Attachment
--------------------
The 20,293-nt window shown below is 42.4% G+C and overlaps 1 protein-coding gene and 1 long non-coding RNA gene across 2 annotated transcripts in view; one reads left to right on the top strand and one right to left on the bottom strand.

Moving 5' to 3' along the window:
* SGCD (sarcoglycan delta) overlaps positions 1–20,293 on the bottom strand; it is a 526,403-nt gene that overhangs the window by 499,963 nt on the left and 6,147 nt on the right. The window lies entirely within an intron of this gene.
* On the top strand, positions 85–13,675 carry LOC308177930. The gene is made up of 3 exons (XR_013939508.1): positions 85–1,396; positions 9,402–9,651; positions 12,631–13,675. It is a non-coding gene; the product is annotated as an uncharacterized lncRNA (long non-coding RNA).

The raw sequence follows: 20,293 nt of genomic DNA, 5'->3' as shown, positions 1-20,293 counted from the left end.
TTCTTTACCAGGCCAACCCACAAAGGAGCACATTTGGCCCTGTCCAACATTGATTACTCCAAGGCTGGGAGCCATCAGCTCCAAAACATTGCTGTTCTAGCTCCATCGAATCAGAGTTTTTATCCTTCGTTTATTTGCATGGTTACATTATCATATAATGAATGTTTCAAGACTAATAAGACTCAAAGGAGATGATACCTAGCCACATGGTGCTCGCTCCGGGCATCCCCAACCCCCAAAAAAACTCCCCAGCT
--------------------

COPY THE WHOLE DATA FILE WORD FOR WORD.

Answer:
The 20,293-nt window shown below is 42.4% G+C and overlaps 1 protein-coding gene and 1 long non-coding RNA gene across 2 annotated transcripts in view; one reads left to right on the top strand and one right to left on the bottom strand.

Moving 5' to 3' along the window:
* SGCD (sarcoglycan delta) overlaps positions 1–20,293 on the bottom strand; it is a 526,403-nt gene that overhangs the window by 499,963 nt on the left and 6,147 nt on the right. The window lies entirely within an intron of this gene.
* On the top strand, positions 85–13,675 carry LOC308177930. The gene is made up of 3 exons (XR_013939508.1): positions 85–1,396; positions 9,402–9,651; positions 12,631–13,675. It is a non-coding gene; the product is annotated as an uncharacterized lncRNA (long non-coding RNA).

The raw sequence follows: 20,293 nt of genomic DNA, 5'->3' as shown, positions 1-20,293 counted from the left end.
TTCTTTACCAGGCCAACCCACAAAGGAGCACATTTGGCCCTGTCCAACATTGATTACTCCAAGGCTGGGAGCCATCAGCTCCAAAACATTGCTGTTCTAGCTCCATCGAATCAGAGTTTTTATCCTTCGTTTATTTGCATGGTTACATTATCATATAATGAATGTTTCAAGACTAATAAGACTCAAAGGAGATGATACCTAGCCACATGGTGCTCGCTCCGGGCATCCCCAACCCCCAAAAAAACTCCCCAGCT